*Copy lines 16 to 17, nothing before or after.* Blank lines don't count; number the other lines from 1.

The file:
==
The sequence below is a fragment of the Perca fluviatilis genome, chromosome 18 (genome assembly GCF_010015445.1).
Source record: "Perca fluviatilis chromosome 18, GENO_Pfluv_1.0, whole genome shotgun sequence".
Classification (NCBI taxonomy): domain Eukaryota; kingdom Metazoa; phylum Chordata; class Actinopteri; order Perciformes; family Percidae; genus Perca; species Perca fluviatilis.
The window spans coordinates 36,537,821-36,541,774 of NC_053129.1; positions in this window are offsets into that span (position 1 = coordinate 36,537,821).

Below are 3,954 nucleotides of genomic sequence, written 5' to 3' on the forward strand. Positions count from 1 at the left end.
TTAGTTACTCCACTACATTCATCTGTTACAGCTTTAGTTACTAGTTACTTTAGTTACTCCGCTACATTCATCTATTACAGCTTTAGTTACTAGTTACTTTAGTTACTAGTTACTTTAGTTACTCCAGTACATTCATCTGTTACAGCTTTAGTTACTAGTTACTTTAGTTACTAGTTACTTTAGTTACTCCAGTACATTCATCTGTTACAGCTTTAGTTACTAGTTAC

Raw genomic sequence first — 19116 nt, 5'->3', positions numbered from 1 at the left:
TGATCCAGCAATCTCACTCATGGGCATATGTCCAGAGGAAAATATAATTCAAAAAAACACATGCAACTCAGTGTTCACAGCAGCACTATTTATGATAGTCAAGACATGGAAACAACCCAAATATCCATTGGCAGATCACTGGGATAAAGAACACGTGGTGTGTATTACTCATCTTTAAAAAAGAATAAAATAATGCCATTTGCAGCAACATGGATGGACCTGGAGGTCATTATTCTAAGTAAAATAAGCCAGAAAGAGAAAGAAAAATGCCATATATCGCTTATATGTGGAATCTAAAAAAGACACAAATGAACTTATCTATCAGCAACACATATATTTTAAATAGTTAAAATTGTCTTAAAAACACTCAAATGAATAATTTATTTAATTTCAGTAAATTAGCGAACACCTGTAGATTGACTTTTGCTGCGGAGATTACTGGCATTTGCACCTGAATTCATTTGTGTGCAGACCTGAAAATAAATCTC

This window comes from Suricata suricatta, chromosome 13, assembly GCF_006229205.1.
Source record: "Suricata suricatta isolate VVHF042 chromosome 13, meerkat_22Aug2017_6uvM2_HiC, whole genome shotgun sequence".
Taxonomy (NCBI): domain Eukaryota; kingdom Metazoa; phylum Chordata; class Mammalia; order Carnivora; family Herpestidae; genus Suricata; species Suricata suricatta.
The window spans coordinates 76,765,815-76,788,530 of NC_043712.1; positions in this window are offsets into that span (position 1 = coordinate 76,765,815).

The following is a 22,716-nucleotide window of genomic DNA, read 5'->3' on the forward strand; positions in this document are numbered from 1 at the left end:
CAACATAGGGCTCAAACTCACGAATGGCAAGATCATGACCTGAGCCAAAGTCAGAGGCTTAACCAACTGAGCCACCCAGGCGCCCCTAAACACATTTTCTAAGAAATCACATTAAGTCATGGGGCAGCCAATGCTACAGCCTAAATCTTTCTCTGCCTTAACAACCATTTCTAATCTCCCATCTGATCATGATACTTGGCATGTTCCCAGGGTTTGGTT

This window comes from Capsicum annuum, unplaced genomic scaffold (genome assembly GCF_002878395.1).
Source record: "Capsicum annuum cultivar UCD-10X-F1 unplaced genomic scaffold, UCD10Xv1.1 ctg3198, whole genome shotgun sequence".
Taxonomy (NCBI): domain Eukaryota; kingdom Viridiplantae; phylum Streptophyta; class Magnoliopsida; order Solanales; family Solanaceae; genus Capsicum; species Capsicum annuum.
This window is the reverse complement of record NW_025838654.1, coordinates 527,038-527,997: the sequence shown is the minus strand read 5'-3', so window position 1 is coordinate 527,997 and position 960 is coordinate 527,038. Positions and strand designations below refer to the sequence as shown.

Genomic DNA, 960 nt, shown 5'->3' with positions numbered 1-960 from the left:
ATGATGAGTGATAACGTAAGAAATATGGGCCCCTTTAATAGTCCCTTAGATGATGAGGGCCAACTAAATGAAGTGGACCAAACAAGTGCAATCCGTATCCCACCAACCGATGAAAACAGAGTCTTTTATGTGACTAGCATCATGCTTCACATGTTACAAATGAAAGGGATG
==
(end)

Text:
Source record: "Capsicum annuum cultivar UCD-10X-F1 unplaced genomic scaffold, UCD10Xv1.1 ctg3198, whole genome shotgun sequence".
Taxonomy (NCBI): domain Eukaryota; kingdom Viridiplantae; phylum Streptophyta; class Magnoliopsida; order Solanales; family Solanaceae; genus Capsicum; species Capsicum annuum.